Crossing the Rappahannock River near Fredericksburg, Virginia, early in May, General Ulysses S. Grant advanced with a Union army of 115,000 men. On May 5 he met a Confederate army of 62,000 troops under General Robert E. Lee. The confrontation occurred in dense thickets, called the Wilderness, where orderly movement was impossible and cavalry and artillery were almost useless. Burning brush killed many of the wounded. After intense fighting for two days, Grant moved on to battle at Spotsylvania.
  • Spotsylvania

    This two-week battle was a series of combats along the Spotsylvania front. The Union attack against the Bloody Angle at dawn, May 12-13, captured nearly a division of Lee’s army and came near to cutting the Confederate army in half. Confederate counterattacks plugged the gap, and fighting continued unabated for nearly 20 hours in what may well have been the most ferociously sustained combat of the Civil War. On May 21, Grant disengaged and continued his advance on Richmond.
  • Shermans March

    Shermans March
    William Tecumseh Sherman in 1864 commanded the Union armies of the West in the decisive drive from Chattanooga to Atlanta and the famous "march to the sea" across Georgia. In these campaigns and his later push northward from Savannah through the Carolinas, Sherman's troops carried the war to the Southern home front and blazed a wide path of destruction that delivered the death blow to the Confederacy's will and ability to fight.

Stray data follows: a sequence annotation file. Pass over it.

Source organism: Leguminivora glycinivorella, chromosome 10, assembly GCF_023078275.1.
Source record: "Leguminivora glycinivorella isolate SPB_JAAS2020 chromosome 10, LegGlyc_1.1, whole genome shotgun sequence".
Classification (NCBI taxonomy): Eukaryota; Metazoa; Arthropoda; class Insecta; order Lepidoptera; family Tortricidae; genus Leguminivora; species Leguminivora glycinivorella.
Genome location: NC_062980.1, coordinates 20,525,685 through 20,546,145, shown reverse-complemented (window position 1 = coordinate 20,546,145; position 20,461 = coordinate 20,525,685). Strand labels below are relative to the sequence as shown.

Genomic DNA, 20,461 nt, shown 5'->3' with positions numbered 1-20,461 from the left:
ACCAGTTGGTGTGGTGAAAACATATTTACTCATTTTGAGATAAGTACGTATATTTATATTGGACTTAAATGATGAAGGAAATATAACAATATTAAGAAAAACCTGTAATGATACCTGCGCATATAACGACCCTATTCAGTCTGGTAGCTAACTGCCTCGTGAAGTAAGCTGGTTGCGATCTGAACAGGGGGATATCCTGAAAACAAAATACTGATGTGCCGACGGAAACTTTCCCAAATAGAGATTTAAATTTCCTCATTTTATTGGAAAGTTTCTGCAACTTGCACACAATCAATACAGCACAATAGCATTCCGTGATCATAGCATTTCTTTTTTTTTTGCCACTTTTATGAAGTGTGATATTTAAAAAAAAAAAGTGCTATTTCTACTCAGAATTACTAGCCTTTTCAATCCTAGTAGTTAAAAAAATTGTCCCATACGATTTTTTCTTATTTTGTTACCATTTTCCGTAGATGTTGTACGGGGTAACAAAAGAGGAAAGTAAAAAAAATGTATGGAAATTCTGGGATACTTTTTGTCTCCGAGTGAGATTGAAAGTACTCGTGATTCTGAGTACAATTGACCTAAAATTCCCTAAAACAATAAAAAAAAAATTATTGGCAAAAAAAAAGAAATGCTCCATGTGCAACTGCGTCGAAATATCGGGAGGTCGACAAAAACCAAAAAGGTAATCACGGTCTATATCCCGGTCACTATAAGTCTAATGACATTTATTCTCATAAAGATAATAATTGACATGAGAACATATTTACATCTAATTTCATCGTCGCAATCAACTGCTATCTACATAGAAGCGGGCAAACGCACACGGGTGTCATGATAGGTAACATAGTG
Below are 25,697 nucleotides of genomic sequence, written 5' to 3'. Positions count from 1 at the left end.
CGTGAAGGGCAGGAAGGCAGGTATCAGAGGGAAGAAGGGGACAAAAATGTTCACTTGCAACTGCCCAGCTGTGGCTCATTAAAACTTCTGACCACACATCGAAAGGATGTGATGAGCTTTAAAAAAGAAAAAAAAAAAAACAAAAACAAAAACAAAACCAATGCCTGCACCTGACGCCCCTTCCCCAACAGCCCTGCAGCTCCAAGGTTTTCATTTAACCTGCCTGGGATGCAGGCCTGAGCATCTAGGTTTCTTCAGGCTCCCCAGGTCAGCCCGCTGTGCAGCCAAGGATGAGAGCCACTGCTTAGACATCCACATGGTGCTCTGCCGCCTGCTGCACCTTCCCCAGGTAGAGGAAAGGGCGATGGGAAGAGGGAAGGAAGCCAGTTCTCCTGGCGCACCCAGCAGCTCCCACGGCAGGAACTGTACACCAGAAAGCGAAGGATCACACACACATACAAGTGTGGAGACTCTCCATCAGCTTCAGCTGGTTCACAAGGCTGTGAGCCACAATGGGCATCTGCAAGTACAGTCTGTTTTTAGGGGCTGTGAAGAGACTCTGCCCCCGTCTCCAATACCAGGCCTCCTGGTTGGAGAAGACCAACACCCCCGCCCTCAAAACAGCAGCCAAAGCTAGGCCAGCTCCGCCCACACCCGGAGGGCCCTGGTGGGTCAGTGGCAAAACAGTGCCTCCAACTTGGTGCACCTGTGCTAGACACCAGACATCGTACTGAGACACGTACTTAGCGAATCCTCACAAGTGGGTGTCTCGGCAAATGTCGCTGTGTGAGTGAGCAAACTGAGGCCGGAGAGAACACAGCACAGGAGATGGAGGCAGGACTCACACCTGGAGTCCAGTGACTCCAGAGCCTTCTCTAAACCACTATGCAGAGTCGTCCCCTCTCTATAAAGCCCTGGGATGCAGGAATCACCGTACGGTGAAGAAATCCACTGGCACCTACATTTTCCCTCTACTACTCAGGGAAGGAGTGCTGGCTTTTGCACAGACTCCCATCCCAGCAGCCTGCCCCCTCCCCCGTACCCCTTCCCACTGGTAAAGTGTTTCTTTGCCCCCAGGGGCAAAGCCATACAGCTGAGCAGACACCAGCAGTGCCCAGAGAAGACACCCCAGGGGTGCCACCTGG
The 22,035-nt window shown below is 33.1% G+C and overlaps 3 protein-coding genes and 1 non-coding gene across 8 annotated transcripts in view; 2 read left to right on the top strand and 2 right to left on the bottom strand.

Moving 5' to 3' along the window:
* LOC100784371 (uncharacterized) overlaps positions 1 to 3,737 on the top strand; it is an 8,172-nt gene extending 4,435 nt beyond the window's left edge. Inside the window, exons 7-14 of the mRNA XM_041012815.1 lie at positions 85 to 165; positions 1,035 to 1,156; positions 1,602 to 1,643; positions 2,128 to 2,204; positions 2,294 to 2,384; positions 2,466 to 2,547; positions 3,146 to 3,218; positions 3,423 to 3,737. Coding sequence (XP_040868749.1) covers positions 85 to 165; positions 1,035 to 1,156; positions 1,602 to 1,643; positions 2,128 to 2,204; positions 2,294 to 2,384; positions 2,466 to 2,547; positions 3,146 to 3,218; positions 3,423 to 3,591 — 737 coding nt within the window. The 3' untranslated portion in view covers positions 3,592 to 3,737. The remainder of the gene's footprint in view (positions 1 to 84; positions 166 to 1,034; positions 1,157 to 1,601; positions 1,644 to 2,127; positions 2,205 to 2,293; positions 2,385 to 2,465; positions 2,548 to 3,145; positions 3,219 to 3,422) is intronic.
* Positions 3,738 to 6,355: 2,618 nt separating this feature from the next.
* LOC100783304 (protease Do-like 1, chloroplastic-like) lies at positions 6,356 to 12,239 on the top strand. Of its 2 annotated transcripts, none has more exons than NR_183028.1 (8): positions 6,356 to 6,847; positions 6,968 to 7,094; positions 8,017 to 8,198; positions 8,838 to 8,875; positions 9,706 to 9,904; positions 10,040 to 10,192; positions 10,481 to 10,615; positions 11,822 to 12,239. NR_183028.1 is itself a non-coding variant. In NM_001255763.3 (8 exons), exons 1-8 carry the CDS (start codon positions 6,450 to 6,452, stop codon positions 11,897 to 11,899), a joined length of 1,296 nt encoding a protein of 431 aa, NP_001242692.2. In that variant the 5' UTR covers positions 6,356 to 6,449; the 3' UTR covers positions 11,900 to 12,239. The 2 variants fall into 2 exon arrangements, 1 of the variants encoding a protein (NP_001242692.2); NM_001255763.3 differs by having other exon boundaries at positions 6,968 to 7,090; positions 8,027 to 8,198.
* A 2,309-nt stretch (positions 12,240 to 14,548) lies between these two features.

• Lincolns Assasination

    Lincolns Assasination
    On April 14, 1865, John Wilkes Booth, a famous actor and Confederate sympathizer, fatally shot President Abraham Lincoln at a play at Ford's Theatre in Washington, D.C. The attack came only five days after Confederate General Robert E. Lee surrendered his massive army at Appomattox Court House,Virginia, effectively ending the American Civil War.
  • Siege of Petersburg

    Siege of Petersburg
    Union forces beseiged Petersburg for 9 months. Union forces were well supplied. Confederate forces could barely find food to eat. Finally, with their numbers dwindling due to dessertions, and with Sherman's forces approaching from the south, Lee attempted a break out. It failed miserably, and on April 2nd, Union forces soon assaulted the Confederate lines. The Army of Virginia was forced to withdraw from both Petersburg and Richmond.